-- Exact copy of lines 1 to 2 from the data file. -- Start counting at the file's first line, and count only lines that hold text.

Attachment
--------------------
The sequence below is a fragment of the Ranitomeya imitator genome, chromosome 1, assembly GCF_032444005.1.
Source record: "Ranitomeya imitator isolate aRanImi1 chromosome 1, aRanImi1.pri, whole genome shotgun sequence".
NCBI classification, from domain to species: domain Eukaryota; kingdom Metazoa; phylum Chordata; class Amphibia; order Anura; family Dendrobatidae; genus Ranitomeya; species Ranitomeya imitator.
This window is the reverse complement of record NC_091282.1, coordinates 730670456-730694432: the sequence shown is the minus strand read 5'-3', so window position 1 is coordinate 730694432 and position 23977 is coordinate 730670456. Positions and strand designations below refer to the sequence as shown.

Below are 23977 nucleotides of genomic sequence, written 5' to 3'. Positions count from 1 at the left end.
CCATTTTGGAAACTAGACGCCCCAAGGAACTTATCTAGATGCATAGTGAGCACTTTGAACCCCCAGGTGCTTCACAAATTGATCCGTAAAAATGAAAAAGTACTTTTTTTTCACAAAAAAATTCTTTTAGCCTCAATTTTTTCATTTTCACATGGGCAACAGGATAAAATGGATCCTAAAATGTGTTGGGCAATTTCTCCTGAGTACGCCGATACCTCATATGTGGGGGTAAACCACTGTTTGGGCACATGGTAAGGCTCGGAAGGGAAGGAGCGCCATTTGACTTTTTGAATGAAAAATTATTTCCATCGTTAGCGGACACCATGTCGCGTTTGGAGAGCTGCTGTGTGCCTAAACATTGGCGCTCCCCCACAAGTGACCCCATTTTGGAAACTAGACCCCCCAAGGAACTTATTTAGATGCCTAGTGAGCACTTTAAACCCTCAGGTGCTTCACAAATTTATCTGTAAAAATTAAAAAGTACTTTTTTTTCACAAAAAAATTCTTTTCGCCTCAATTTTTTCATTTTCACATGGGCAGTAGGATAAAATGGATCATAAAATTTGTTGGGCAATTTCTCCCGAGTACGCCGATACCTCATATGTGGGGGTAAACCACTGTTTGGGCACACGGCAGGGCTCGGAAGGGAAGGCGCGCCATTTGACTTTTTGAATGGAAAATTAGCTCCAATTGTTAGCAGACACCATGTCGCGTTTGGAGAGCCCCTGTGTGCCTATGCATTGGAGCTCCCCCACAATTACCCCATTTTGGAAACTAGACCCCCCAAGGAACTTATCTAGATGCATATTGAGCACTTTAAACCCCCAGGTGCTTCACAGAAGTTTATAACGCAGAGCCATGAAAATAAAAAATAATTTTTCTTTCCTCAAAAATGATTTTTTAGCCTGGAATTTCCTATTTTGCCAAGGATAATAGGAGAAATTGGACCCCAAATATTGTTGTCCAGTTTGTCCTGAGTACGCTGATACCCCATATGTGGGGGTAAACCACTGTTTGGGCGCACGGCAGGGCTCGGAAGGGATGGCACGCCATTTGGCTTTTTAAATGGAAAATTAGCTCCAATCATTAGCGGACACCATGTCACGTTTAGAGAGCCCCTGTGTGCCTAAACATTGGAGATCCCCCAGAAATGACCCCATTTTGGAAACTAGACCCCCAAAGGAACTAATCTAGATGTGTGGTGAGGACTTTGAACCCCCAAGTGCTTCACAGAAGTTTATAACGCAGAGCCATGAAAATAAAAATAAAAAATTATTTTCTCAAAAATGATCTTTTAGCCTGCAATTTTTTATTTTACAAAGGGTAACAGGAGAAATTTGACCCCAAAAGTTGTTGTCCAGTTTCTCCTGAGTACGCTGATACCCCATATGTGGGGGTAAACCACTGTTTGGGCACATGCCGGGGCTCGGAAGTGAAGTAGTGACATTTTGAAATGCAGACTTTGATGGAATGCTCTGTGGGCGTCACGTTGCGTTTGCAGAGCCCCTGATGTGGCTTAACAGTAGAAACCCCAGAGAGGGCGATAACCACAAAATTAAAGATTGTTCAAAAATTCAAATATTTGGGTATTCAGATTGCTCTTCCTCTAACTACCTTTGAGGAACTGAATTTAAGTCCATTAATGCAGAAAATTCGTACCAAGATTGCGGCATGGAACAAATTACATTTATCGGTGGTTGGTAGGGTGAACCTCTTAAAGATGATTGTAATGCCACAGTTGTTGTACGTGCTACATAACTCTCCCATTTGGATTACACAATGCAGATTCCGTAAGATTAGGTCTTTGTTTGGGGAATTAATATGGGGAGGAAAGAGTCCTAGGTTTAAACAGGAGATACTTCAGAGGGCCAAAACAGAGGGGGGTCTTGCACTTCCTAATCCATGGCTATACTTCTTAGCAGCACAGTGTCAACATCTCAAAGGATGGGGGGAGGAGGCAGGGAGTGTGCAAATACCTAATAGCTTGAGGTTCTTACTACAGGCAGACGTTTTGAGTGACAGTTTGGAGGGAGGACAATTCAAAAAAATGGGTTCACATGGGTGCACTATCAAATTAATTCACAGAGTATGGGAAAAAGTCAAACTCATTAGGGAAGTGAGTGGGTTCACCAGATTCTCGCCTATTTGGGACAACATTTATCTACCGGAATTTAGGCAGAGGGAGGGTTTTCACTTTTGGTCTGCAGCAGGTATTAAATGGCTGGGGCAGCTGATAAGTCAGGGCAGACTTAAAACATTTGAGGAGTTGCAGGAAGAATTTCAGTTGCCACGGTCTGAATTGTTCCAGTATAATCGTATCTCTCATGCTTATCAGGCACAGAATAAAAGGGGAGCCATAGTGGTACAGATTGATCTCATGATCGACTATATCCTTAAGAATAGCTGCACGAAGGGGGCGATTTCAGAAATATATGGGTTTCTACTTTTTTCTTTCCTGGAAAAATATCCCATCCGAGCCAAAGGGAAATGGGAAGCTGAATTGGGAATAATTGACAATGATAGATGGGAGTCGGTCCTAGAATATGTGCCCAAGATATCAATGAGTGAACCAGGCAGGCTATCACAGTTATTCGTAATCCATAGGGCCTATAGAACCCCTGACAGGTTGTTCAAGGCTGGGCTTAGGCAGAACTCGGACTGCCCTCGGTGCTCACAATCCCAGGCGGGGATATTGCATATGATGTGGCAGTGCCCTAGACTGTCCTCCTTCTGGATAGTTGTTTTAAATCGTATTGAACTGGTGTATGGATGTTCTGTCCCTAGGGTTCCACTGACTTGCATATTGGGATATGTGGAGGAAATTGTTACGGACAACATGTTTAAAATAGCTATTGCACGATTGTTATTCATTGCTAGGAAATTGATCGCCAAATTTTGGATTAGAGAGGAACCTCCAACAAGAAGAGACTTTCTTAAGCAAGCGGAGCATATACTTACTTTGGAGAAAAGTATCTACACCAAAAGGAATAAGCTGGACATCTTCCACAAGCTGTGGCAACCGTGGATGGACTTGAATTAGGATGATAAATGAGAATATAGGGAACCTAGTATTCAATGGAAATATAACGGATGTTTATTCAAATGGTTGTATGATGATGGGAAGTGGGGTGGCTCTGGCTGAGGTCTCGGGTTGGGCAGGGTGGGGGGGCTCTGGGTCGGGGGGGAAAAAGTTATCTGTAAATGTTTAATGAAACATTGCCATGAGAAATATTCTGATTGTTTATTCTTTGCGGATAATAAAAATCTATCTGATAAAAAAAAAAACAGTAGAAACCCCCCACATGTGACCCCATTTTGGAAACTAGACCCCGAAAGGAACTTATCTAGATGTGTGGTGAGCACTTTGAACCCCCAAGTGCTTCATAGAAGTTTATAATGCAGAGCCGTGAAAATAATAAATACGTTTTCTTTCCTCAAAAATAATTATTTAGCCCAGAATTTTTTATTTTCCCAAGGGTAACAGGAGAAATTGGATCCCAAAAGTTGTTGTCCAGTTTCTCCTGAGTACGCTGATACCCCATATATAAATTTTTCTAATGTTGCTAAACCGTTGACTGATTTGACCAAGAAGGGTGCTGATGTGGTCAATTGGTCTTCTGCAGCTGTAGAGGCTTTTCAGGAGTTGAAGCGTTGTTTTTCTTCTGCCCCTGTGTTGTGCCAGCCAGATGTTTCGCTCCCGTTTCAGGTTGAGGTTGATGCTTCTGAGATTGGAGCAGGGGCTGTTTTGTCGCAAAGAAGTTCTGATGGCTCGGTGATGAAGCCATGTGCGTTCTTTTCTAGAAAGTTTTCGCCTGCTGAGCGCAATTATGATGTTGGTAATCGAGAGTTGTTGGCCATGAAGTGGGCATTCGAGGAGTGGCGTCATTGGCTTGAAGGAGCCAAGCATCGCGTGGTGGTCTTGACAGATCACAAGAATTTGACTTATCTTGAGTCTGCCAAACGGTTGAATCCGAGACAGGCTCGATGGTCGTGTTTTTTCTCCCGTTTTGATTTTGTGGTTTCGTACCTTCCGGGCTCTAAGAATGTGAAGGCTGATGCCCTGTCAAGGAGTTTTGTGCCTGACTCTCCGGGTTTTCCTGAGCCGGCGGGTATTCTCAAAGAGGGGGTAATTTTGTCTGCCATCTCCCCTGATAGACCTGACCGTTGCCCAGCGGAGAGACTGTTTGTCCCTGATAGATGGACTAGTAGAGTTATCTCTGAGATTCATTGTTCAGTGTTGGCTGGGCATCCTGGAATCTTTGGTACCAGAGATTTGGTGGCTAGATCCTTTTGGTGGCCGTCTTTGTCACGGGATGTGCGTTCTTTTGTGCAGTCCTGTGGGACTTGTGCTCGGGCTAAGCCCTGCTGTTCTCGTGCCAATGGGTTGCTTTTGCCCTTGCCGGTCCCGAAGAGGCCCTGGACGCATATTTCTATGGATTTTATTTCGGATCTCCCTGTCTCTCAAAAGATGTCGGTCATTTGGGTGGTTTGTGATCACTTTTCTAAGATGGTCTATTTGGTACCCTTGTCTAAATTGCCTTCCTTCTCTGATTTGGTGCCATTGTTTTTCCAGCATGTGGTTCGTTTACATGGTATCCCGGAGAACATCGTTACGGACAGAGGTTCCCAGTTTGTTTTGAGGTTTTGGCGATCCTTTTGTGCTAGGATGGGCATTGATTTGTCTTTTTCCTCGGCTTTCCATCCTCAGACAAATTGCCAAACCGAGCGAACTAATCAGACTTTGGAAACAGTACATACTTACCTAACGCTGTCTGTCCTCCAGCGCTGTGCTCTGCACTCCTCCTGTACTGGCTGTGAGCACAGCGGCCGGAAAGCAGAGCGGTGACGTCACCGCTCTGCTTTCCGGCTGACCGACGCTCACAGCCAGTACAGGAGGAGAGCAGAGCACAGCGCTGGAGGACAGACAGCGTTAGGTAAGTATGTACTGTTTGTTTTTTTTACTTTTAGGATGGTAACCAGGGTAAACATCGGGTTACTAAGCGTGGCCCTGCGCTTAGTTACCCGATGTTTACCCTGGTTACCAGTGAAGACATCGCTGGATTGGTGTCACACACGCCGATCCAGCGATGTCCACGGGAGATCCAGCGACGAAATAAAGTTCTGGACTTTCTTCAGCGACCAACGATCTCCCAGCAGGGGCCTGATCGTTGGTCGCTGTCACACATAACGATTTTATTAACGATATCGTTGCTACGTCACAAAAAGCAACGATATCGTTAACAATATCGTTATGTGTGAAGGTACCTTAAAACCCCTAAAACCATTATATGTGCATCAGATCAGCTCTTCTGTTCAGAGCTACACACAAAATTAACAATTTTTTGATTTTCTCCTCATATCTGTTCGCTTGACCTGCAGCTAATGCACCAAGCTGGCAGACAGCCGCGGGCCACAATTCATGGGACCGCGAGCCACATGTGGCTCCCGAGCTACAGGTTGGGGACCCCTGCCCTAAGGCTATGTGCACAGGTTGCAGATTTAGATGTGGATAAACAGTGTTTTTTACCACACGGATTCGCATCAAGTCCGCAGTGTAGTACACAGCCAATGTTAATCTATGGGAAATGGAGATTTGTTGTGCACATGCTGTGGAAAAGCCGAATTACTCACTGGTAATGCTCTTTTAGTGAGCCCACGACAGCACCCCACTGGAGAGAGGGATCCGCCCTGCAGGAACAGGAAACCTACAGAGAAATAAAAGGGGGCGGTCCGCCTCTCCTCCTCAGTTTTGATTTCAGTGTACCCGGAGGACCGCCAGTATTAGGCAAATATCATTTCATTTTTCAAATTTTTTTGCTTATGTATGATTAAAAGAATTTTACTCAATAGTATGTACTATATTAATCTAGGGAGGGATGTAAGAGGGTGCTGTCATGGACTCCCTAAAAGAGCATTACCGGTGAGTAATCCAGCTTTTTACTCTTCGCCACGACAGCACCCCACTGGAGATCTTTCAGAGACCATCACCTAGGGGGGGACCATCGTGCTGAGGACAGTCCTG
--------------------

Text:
The sequence below is a fragment of the Ranitomeya imitator genome, chromosome 1, assembly GCF_032444005.1.
Source record: "Ranitomeya imitator isolate aRanImi1 chromosome 1, aRanImi1.pri, whole genome shotgun sequence".